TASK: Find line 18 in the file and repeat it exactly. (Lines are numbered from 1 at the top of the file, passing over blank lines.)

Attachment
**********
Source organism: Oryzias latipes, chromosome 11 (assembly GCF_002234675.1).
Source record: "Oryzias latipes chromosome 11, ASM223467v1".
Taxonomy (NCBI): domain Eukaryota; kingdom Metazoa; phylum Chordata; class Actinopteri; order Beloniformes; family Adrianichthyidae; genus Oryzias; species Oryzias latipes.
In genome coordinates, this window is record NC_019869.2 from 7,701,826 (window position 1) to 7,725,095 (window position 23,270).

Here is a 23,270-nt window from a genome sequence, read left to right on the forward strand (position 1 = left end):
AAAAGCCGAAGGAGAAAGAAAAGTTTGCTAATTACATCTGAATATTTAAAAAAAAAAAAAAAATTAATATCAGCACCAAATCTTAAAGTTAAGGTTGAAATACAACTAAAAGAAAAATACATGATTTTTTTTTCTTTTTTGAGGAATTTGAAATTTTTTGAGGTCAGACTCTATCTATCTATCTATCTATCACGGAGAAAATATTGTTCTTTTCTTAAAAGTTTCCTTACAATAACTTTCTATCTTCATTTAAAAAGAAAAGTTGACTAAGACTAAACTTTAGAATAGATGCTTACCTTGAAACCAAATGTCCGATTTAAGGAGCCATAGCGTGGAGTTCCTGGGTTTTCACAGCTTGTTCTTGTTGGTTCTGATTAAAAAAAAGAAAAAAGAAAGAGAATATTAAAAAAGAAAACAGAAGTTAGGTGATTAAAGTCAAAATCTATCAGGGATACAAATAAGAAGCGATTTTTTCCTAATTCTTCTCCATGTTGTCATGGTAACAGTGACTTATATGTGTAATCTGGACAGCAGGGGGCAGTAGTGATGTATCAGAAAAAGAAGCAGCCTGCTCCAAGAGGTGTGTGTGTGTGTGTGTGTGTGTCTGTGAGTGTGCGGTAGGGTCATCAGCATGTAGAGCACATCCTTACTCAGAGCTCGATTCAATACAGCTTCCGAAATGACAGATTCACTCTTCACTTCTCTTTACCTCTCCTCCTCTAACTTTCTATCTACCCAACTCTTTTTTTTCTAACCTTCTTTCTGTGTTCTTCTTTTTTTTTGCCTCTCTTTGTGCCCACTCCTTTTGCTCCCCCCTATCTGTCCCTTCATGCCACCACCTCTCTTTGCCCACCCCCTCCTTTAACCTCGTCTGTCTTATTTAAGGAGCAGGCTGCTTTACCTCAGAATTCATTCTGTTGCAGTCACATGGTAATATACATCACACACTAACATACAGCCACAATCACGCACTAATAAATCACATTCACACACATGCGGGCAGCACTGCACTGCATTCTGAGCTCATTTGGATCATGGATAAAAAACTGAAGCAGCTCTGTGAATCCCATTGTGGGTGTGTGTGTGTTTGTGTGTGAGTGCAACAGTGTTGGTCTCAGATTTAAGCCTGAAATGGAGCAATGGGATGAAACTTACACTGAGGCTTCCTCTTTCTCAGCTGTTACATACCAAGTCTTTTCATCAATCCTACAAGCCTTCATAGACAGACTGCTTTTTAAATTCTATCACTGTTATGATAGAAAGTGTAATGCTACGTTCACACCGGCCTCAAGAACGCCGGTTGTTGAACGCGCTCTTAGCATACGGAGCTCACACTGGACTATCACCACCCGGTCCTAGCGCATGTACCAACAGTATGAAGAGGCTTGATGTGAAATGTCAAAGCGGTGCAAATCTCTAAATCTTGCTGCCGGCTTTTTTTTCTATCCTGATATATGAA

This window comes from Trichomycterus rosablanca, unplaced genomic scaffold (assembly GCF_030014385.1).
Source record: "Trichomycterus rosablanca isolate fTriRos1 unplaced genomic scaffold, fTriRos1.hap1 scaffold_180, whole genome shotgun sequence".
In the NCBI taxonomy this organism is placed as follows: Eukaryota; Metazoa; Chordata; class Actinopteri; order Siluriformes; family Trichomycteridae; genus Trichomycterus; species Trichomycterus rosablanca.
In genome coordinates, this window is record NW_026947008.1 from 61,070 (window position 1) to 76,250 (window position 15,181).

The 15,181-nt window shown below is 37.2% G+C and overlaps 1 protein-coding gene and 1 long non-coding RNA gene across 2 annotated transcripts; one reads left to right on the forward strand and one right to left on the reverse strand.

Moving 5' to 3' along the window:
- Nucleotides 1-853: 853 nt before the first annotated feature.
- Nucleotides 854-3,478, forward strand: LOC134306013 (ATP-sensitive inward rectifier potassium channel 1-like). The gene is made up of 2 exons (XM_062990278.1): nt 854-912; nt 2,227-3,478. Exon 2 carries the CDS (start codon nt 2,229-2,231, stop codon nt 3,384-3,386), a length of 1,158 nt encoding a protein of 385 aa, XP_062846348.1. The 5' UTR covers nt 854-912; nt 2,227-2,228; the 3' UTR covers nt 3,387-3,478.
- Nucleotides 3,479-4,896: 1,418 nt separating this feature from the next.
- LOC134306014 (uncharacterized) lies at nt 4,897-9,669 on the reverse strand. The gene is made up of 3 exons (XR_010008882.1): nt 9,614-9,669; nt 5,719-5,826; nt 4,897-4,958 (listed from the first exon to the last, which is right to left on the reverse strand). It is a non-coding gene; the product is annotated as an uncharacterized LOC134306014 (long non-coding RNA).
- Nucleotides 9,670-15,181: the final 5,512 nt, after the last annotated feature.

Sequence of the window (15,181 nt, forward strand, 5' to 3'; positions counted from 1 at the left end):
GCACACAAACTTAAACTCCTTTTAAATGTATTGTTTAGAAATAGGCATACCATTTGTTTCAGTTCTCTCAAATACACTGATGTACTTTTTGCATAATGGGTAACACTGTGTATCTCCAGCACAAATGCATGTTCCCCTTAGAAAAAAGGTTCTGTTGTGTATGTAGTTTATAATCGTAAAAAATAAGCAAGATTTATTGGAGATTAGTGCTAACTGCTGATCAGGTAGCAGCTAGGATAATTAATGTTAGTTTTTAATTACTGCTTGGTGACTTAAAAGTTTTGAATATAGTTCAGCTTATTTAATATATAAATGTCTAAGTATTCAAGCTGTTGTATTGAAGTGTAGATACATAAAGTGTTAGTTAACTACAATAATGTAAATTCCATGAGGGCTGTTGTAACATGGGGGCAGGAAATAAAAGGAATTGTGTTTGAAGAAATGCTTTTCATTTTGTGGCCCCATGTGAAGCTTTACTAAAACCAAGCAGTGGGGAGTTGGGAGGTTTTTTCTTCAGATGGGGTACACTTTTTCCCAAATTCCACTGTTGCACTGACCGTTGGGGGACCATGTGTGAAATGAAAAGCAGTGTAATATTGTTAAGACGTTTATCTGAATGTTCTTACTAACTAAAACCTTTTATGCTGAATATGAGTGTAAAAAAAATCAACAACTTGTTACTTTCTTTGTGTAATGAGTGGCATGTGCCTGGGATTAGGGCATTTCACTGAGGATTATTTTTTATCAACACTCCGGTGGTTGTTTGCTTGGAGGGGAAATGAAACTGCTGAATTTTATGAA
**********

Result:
Sequence of the window (15,181 nt, forward strand, 5' to 3'; positions counted from 1 at the left end):